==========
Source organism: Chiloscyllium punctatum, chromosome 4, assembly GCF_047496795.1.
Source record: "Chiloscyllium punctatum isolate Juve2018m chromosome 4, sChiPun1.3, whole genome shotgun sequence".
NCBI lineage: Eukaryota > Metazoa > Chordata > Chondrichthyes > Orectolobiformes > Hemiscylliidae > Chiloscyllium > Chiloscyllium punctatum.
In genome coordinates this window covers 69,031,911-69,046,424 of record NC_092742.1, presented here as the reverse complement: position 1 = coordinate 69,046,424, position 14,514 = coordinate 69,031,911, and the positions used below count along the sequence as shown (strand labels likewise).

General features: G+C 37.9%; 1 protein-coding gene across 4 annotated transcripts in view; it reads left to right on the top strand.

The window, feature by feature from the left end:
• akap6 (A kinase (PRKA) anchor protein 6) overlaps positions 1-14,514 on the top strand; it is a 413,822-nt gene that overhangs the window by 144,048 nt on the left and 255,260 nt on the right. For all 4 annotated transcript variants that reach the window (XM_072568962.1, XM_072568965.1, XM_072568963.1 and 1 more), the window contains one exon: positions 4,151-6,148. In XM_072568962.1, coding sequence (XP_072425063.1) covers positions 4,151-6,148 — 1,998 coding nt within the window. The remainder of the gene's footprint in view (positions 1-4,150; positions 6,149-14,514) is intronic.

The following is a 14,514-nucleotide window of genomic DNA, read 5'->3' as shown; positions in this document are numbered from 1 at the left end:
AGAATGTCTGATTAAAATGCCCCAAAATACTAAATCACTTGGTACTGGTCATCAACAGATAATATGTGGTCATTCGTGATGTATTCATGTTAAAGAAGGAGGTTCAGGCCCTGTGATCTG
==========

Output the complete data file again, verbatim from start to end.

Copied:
Source organism: Chiloscyllium punctatum, chromosome 4, assembly GCF_047496795.1.
Source record: "Chiloscyllium punctatum isolate Juve2018m chromosome 4, sChiPun1.3, whole genome shotgun sequence".
NCBI lineage: Eukaryota > Metazoa > Chordata > Chondrichthyes > Orectolobiformes > Hemiscylliidae > Chiloscyllium > Chiloscyllium punctatum.
In genome coordinates this window covers 69,031,911-69,046,424 of record NC_092742.1, presented here as the reverse complement: position 1 = coordinate 69,046,424, position 14,514 = coordinate 69,031,911, and the positions used below count along the sequence as shown (strand labels likewise).

General features: G+C 37.9%; 1 protein-coding gene across 4 annotated transcripts in view; it reads left to right on the top strand.

The window, feature by feature from the left end:
• akap6 (A kinase (PRKA) anchor protein 6) overlaps positions 1-14,514 on the top strand; it is a 413,822-nt gene that overhangs the window by 144,048 nt on the left and 255,260 nt on the right. For all 4 annotated transcript variants that reach the window (XM_072568962.1, XM_072568965.1, XM_072568963.1 and 1 more), the window contains one exon: positions 4,151-6,148. In XM_072568962.1, coding sequence (XP_072425063.1) covers positions 4,151-6,148 — 1,998 coding nt within the window. The remainder of the gene's footprint in view (positions 1-4,150; positions 6,149-14,514) is intronic.

The following is a 14,514-nucleotide window of genomic DNA, read 5'->3' as shown; positions in this document are numbered from 1 at the left end:
AGAATGTCTGATTAAAATGCCCCAAAATACTAAATCACTTGGTACTGGTCATCAACAGATAATATGTGGTCATTCGTGATGTATTCATGTTAAAGAAGGAGGTTCAGGCCCTGTGATCTG